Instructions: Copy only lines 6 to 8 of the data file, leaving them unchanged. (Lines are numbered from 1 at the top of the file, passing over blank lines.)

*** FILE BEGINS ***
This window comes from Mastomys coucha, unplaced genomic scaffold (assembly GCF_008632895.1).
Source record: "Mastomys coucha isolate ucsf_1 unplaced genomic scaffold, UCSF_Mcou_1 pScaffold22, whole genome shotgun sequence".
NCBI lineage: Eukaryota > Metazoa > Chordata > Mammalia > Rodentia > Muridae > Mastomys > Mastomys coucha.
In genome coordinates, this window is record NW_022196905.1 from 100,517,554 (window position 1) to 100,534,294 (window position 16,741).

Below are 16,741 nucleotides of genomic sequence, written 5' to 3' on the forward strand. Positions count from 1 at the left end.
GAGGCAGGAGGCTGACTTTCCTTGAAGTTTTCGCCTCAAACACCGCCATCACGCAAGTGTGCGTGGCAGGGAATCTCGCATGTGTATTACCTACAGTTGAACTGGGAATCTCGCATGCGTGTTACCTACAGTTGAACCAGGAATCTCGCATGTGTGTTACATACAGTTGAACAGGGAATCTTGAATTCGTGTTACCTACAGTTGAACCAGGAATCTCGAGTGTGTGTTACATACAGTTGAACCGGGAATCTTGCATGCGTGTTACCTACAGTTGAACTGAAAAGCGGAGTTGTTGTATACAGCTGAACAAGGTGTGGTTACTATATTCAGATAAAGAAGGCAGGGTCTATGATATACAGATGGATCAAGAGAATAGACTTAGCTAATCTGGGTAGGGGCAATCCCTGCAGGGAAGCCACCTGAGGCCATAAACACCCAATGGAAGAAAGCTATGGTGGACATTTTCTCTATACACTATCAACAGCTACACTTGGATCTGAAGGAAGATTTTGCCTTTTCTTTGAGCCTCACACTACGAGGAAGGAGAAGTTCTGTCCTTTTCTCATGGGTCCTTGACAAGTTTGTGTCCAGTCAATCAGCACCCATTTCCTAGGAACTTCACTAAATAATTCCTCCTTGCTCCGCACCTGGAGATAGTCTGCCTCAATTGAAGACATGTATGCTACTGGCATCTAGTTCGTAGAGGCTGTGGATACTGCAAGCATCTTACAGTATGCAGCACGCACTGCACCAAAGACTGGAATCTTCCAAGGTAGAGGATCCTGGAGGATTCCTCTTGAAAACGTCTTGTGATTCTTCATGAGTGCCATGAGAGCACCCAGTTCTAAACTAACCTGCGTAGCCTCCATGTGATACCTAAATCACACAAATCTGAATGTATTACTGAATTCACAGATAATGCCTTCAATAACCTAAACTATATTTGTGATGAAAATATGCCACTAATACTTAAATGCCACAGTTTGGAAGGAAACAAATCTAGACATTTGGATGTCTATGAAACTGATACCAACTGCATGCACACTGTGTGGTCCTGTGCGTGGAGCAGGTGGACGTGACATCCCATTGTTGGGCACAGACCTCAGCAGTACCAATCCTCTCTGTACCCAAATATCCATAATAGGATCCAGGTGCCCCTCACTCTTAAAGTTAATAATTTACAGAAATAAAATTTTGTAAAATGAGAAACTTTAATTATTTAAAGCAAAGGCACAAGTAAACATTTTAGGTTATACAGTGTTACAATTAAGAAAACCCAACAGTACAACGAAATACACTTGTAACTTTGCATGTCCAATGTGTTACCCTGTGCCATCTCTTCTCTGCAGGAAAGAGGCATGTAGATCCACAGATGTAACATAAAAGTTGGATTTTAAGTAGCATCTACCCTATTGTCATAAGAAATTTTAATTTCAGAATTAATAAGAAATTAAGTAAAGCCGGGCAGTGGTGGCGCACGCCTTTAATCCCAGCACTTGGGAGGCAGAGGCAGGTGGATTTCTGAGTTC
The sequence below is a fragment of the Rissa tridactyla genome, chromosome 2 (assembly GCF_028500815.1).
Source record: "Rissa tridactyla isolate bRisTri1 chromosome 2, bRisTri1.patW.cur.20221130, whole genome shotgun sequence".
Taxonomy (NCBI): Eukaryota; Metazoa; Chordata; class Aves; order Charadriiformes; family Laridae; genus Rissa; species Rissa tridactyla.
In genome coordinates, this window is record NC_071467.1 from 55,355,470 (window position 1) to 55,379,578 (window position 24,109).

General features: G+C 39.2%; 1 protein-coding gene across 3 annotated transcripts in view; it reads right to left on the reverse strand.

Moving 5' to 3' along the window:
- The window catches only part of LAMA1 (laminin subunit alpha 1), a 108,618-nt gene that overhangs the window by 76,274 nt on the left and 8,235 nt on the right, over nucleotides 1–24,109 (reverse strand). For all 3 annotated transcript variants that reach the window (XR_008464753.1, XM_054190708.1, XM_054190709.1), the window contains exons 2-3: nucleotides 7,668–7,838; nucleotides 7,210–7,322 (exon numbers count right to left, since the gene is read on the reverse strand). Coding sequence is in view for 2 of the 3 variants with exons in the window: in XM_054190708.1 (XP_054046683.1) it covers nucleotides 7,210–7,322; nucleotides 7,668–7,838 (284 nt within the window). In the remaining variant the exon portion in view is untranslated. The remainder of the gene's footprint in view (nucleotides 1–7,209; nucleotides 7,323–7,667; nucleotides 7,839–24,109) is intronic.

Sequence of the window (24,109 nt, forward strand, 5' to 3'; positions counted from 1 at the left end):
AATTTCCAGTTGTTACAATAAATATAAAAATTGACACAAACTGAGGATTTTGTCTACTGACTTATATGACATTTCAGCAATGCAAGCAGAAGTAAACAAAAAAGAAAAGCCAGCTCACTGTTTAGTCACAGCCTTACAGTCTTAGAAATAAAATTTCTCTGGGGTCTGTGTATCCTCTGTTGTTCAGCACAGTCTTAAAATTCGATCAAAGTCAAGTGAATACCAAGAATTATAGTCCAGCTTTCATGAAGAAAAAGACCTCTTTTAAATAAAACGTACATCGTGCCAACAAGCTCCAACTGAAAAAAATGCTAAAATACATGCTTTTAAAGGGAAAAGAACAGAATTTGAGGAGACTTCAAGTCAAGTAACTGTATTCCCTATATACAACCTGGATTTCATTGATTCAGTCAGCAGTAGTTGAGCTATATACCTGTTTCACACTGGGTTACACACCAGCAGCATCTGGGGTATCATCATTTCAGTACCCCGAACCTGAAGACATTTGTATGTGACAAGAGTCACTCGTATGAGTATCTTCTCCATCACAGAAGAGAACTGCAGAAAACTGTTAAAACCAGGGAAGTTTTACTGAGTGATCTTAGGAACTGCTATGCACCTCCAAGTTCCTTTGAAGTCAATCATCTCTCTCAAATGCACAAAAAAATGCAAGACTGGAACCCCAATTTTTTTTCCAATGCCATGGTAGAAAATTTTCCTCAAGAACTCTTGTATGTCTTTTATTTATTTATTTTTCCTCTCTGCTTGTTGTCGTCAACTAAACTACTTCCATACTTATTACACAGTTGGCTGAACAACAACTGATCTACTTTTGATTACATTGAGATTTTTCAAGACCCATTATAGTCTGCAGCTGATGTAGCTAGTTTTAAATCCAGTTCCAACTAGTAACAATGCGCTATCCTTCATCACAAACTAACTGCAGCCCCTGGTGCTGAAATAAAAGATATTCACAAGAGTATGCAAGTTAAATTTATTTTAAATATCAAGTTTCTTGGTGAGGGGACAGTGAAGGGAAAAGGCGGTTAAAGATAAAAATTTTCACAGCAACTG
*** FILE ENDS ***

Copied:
GAGGCAGGAGGCTGACTTTCCTTGAAGTTTTCGCCTCAAACACCGCCATCACGCAAGTGTGCGTGGCAGGGAATCTCGCATGTGTATTACCTACAGTTGAACTGGGAATCTCGCATGCGTGTTACCTACAGTTGAACCAGGAATCTCGCATGTGTGTTACATACAGTTGAACAGGGAATCTTGAATTCGTGTTACCTACAGTTGAACCAGGAATCTCGAGTGTGTGTTACATACAGTTGAACCGGGAATCTTGCATGCGTGTTACCTACAGTTGAACTGAAAAGCGGAGTTGTTGTATACAGCTGAACAAGGTGTGGTTACTATATTCAGATAAAGAAGGCAGGGTCTATGATATACAGATGGATCAAGAGAATAGACTTAGCTAATCTGGGTAGGGGCAATCCCTGCAGGGAAGCCACCTGAGGCCATAAACACCCAATGGAAGAAAGCTATGGTGGACATTTTCTCTATACACTATCAACAGCTACACTTGGATCTGAAGGAAGATTTTGCCTTTTCTTTGAGCCTCACACTACGAGGAAGGAGAAGTTCTGTCCTTTTCTCATGGGTCCTTGACAAGTTTGTGTCCAGTCAATCAGCACCCATTTCCTAGGAACTTCACTAAATAATTCCTCCTTGCTCCGCACCTGGAGATAGTCTGCCTCAATTGAAGACATGTATGCTACTGGCATCTAGTTCGTAGAGGCTGTGGATACTGCAAGCATCTTACAGTATGCAGCACGCACTGCACCAAAGACTGGAATCTTCCAAGGTAGAGGATCCTGGAGGATTCCTCTTGAAAACGTCTTGTGATTCTTCATGAGTGCCATGAGAGCACCCAGTTCTAAACTAACCTGCGTAGCCTCCATGTGATACCTAAATCACACAAATCTGAATGTATTACTGAATTCACAGATAATGCCTTCAATAACCTAAACTATATTTGTGATGAAAATATGCCACTAATACTTAAATGCCACAGTTTGGAAGGAAACAAATCTAGACATTTGGATGTCTATGAAACTGATACCAACTGCATGCACACTGTGTGGTCCTGTGCGTGGAGCAGGTGGACGTGACATCCCATTGTTGGGCACAGACCTCAGCAGTACCAATCCTCTCTGTACCCAAATATCCATAATAGGATCCAGGTGCCCCTCACTCTTAAAGTTAATAATTTACAGAAATAAAATTTTGTAAAATGAGAAACTTTAATTATTTAAAGCAAAGGCACAAGTAAACATTTTAGGTTATACAGTGTTACAATTAAGAAAACCCAACAGTACAACGAAATACACTTGTAACTTTGCATGTCCAATGTGTTACCCTGTGCCATCTCTTCTCTGCAGGAAAGAGGCATGTAGATCCACAGATGTAACATAAAAGTTGGATTTTAAGTAGCATCTACCCTATTGTCATAAGAAATTTTAATTTCAGAATTAATAAGAAATTAAGTAAAGCCGGGCAGTGGTGGCGCACGCCTTTAATCCCAGCACTTGGGAGGCAGAGGCAGGTGGATTTCTGAGTTC
The sequence below is a fragment of the Rissa tridactyla genome, chromosome 2 (assembly GCF_028500815.1).
Source record: "Rissa tridactyla isolate bRisTri1 chromosome 2, bRisTri1.patW.cur.20221130, whole genome shotgun sequence".